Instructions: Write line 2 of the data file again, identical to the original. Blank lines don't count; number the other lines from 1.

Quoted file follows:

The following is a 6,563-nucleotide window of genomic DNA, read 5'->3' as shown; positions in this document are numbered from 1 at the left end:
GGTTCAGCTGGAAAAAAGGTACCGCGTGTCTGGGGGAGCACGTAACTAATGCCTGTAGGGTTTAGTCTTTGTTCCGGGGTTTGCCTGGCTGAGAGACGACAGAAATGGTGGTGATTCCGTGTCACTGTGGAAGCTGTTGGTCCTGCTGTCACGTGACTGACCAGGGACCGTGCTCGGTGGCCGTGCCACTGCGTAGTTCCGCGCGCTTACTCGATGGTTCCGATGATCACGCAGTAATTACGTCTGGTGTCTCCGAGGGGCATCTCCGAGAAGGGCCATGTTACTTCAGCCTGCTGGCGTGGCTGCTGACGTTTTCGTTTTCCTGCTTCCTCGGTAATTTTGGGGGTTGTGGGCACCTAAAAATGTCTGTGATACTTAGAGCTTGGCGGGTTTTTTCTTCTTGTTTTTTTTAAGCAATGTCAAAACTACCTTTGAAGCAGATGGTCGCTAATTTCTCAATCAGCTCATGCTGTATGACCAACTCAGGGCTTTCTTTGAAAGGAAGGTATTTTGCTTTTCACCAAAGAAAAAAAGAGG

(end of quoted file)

GGTTCAGCTGGAAAAAAGGTACCGCGTGTCTGGGGGAGCACGTAACTAATGCCTGTAGGGTTTAGTCTTTGTTCCGGGGTTTGCCTGGCTGAGAGACGACAGAAATGGTGGTGATTCCGTGTCACTGTGGAAGCTGTTGGTCCTGCTGTCACGTGACTGACCAGGGACCGTGCTCGGTGGCCGTGCCACTGCGTAGTTCCGCGCGCTTACTCGATGGTTCCGATGATCACGCAGTAATTACGTCTGGTGTCTCCGAGGGGCATCTCCGAGAAGGGCCATGTTACTTCAGCCTGCTGGCGTGGCTGCTGACGTTTTCGTTTTCCTGCTTCCTCGGTAATTTTGGGGGTTGTGGGCACCTAAAAATGTCTGTGATACTTAGAGCTTGGCGGGTTTTTTCTTCTTGTTTTTTTTAAGCAATGTCAAAACTACCTTTGAAGCAGATGGTCGCTAATTTCTCAATCAGCTCATGCTGTATGACCAACTCAGGGCTTTCTTTGAAAGGAAGGTATTTTGCTTTTCACCAAAGAAAAAAAGAGG